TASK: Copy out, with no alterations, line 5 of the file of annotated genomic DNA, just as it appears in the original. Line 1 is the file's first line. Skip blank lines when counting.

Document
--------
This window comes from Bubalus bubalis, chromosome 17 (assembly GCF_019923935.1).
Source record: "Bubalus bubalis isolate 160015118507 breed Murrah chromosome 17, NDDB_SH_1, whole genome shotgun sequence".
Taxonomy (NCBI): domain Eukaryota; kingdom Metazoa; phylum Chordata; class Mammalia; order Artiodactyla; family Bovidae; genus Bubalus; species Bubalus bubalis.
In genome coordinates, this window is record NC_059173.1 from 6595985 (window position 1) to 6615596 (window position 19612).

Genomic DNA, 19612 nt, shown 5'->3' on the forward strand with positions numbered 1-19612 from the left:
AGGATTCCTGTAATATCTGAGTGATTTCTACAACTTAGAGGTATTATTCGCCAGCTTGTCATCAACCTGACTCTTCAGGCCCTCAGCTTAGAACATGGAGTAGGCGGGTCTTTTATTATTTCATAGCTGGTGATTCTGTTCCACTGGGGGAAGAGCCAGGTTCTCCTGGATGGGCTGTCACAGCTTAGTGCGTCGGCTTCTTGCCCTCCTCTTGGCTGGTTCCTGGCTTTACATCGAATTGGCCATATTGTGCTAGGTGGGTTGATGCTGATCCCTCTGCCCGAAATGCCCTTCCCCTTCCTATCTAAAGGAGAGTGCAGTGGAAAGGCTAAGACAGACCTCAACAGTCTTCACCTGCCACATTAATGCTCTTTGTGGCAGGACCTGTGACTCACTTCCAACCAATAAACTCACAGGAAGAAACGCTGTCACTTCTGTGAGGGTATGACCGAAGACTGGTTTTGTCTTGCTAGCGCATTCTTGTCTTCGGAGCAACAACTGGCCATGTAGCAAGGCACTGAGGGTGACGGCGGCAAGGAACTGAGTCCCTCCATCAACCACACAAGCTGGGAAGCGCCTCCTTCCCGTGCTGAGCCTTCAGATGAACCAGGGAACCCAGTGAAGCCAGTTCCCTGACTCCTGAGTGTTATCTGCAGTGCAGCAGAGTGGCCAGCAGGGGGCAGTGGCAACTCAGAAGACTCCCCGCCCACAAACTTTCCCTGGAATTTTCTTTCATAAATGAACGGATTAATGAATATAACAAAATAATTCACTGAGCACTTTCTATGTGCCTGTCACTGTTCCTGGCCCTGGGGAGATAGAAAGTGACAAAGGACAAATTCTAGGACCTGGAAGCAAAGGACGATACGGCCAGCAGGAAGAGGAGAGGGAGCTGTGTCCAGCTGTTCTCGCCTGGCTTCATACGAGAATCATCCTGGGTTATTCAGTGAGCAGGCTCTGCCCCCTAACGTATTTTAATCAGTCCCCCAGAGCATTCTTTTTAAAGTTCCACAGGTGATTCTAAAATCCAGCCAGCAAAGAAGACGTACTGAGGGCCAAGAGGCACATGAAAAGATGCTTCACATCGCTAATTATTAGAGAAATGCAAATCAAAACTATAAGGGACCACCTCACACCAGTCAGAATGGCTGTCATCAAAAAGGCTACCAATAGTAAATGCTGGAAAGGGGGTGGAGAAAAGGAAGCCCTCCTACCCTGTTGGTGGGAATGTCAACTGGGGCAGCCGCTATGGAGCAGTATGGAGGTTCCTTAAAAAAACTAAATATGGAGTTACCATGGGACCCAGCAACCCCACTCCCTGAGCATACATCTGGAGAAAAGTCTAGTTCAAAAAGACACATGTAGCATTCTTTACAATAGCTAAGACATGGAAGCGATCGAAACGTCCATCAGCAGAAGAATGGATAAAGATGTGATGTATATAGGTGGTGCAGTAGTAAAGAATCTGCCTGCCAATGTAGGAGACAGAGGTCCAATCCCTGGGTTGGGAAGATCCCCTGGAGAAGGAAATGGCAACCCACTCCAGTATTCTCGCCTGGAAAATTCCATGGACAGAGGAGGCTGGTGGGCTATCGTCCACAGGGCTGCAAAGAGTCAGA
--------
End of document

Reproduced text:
Genomic DNA, 19612 nt, shown 5'->3' on the forward strand with positions numbered 1-19612 from the left: